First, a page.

Steve and his wife, Karen, are spending two months volunteering in Las Flores, Belize. He sent the following update on his latest project:

Anyone who knows me, knows that I will do whatever it takes to meet a schedule- and sometimes things just don’t work out. The grade school principal at St. Michael’s here in Las Flores was up against a deadline that was quickly closing- Get the 1440 square foot classroom concrete floor placed so another volunteer group coming on April 2 could build the walls. I learned this Thursday March 14. Two days later (Saturday) I helped the men of St. Michael’s Parish place a concrete driveway at the church and talked with them about helping me with the school project and they agreed. I felt confident that with their help, we could get this done. I had a week and three days before everything would stop for the Easter Triduum.

But God didn’t see it that way. Word came Sunday evening of the passing of my sister, Judy, in Minnesota and I would leave Belize for Minnesota to be with my three sisters, brother, Judy’s family and many nieces and nephews. 

So I arrived back in Belize Saturday afternoon March 23 just in time for the Palm Sunday procession through the village to St. Michael’s Church and services. Monday morning I called the school principal and gave her the list of materials that would be needed to get the floor placed. She told me that her mother is very ill in Belize City but she would be able to meet me at school and get things ordered for delivery. One of her teachers, Carlos, is active in St. Michael’s Parish and she called on him to take charge of her duties for the remainder of the week so she could be with her mother. This was a great benefit to my effort. Carlos is well connected to the men that I helped the week before and he is fluent in English, none of the others are.

A load of fill dirt was to arrive at 8 a.m. Tuesday but didn’t arrive until 11. About the same time, I was joined by 5 men to help me fill and level the subgrade. There was a utility pole standing inside the foundation and the utility company had delayed many times to remove it. Late in the day, an engineer arrived and we convinced him to allow us to cut it down. When he agreed, we cut it down with an ax in a matter of minutes and drug it away. After a very hard day of moving dirt we were ready to put up forms, lay down plastic, place the steel mesh and finally pour the concrete. We were all very tired and gave thanks for the cloud cover that blessed us most of the day. We agreed to meet Wednesday morning at 7 to start again.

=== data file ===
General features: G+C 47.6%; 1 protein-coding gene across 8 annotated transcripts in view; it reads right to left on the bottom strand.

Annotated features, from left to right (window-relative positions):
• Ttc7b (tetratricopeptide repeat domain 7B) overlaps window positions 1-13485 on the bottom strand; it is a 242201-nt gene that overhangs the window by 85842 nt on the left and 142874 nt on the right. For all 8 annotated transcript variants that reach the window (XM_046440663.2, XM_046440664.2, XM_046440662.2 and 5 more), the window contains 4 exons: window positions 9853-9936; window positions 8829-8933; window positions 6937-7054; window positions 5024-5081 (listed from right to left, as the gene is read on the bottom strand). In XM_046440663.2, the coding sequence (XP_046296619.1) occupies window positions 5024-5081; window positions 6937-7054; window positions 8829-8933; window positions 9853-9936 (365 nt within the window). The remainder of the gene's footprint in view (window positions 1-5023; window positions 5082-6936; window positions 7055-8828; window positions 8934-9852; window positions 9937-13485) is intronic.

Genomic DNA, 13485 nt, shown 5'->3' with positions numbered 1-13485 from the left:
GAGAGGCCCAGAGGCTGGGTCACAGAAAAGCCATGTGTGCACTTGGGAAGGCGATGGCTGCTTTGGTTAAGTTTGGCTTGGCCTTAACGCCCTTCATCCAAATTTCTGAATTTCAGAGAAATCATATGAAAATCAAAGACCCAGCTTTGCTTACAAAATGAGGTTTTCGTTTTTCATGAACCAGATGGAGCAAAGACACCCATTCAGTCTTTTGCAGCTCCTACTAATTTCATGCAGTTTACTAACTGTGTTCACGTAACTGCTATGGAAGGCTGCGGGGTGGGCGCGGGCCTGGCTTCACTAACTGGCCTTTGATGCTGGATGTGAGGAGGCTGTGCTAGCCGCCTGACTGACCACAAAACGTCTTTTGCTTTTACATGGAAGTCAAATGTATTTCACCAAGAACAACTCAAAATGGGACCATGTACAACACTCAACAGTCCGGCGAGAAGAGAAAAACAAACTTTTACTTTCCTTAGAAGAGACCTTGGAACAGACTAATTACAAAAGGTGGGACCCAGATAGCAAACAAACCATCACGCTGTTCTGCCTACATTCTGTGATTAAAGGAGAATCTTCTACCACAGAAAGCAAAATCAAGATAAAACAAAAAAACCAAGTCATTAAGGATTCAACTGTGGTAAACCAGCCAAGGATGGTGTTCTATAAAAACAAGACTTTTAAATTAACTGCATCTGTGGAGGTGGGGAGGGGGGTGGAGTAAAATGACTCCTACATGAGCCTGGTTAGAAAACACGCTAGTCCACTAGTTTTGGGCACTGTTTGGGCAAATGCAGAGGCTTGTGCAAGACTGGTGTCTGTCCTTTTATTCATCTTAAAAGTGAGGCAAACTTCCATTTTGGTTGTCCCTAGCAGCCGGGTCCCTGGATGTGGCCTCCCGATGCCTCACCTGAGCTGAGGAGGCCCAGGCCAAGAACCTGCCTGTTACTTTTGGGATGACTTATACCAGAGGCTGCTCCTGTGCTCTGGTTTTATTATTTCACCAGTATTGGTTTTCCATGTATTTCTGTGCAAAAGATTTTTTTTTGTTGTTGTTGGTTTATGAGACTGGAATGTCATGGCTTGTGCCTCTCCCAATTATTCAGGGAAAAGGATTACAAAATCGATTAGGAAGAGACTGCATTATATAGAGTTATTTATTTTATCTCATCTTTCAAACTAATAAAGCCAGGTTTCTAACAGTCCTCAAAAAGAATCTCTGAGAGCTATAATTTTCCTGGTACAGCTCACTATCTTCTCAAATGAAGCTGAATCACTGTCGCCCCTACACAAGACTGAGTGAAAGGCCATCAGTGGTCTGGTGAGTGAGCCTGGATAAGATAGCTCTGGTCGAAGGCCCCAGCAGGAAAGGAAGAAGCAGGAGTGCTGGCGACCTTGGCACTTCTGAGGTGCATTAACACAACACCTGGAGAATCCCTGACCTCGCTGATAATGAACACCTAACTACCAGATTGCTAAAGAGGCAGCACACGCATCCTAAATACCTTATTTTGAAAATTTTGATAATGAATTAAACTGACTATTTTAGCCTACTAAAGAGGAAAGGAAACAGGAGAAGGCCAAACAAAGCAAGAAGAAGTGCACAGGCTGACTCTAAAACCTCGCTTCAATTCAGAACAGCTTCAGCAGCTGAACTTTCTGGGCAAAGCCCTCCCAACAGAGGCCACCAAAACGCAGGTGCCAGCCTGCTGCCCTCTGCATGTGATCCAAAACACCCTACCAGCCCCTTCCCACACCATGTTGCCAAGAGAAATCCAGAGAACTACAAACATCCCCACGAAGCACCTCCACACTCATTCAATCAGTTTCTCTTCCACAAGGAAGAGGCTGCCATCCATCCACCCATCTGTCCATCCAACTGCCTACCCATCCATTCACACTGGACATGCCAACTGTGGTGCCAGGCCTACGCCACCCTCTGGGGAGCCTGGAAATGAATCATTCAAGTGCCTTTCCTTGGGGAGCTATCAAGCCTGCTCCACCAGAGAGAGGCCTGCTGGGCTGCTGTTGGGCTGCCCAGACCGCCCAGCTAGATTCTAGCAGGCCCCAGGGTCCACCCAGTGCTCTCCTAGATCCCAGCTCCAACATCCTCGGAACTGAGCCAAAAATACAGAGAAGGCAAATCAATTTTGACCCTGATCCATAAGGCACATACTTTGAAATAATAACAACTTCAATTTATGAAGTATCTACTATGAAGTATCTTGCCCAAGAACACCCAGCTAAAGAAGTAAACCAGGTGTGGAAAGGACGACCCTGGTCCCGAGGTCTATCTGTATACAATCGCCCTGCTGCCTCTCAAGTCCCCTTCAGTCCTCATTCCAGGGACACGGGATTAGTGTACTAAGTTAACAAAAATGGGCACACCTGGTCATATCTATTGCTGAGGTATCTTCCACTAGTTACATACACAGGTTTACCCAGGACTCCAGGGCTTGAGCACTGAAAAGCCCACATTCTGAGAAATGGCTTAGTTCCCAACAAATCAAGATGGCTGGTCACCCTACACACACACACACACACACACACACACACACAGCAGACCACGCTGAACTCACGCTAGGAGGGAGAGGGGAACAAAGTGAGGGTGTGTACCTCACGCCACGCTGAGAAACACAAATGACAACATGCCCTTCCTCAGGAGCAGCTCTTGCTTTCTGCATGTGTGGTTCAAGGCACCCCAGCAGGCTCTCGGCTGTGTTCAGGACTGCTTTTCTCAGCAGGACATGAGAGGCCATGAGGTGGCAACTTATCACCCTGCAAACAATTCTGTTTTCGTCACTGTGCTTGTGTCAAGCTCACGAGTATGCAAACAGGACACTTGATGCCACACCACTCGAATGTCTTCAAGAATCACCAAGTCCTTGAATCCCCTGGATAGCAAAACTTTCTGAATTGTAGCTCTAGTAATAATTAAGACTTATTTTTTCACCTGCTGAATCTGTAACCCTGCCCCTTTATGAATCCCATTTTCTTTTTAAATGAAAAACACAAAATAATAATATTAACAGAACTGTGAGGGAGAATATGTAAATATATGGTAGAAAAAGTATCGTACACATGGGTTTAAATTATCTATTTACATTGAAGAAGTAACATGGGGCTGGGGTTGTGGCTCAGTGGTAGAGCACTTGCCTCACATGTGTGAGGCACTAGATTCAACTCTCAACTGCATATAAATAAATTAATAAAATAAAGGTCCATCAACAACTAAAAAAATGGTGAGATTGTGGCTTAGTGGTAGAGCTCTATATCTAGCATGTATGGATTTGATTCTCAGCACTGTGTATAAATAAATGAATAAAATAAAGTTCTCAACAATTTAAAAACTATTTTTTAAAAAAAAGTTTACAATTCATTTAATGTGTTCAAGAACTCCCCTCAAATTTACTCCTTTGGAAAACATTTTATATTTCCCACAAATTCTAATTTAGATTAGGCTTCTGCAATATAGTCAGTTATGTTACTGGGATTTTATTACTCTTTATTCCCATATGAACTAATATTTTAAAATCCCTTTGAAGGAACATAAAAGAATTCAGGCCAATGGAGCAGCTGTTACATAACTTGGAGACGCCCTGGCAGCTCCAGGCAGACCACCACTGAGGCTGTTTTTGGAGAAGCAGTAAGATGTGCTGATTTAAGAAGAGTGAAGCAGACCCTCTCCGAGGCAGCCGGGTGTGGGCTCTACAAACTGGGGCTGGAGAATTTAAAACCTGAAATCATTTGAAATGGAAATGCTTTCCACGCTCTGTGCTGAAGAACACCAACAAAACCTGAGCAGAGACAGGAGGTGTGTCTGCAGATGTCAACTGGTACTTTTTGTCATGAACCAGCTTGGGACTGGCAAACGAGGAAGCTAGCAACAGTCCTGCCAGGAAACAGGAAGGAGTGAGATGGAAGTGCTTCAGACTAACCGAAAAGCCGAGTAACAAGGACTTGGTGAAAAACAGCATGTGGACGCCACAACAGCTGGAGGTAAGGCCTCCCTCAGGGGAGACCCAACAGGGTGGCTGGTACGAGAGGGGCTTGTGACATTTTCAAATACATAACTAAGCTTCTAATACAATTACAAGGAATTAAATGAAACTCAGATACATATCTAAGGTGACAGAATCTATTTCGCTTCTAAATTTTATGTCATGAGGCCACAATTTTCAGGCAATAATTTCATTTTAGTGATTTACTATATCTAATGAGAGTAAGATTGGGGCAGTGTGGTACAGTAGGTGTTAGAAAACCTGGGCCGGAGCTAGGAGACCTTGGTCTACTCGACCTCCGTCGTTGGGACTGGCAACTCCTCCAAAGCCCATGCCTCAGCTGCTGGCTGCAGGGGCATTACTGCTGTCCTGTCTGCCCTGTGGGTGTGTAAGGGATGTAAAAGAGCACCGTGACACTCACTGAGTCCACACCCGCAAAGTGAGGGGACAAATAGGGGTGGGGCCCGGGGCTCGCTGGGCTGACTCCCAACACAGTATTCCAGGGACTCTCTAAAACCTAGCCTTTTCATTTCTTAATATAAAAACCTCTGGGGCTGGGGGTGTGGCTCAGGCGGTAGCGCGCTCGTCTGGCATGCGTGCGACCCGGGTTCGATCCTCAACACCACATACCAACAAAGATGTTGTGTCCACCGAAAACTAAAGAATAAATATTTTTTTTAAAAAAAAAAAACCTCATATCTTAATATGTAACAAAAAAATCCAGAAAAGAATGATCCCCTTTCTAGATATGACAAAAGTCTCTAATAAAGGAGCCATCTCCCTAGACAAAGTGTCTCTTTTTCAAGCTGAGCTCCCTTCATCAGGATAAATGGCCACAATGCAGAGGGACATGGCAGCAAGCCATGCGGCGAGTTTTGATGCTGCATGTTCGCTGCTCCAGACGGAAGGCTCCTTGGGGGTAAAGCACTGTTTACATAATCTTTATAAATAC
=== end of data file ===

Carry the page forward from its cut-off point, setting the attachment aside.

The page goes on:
Between 7 and 8 a.m., sixteen of us broke into groups to build the forms, cut and place the plastic vapor barrier and cut and roll out the steel mesh. The rented concrete mixer arrived between 8 and 8:30 and within minutes we were delivering the first wheel barrow of concrete into the form. Thankfully, the cloud cover continued and with five wheel barrows rolling, everyone was able to work at a reasonable pace. I was amazed that by 10:30 we were half done.

The slab is 24 feet across and they did not have a screed long enough to reach all the way across. In the States, I know how concrete placers would handle this but I saw none of the necessary equipment. In Belize it is just too expensive to own that kind of gear. What they used to get a flat finish was a nylon fish string stretched from one side of the form to the other and then rake to concrete out to level with the string. As the concrete progressed from one end to the other, the string was moved. If you look closely on some of the photos, you can see lines in the finished concrete where the strings were. Noticing that they were tying knots in the line each time they moved the string, I was able to teach them a knot-free quick-release method for stretching the string and fastening it to the form. Something I learned while working construction in college.

The fifteen men and high school aged boys that showed up Tuesday and Wednesday are familiar faces to me. They volunteered their spring break time and took time away from their livelihood to meet the challenge that was presented by the school principal. It is their skill and dedication to community service that accomplished this goal. It is clear to me that this group will face any challenge and do whatever is necessary to get a job done. Knowing their story, how they came to be in Las Flores and what they have made of this life is truly a wonder and an inspiration. I am blessed to know them and work beside them.

I had the wonderful occasion to be invited to a traditional El Salvadorian lunch last Sunday. Chicken soup, tortillas and a drink called horchata made with rice. So this is as fresh as chicken soup can get as the roosterthat crowed that morning had crowed his last for us. And the horchata, well, it tastes a lot like rice pudding.

My next project might be a small kitchen and food vending kiosk for a very poor family living just around the corner. And then there is the handicap ramp at church in waiting.

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Click here for more photos of the project.

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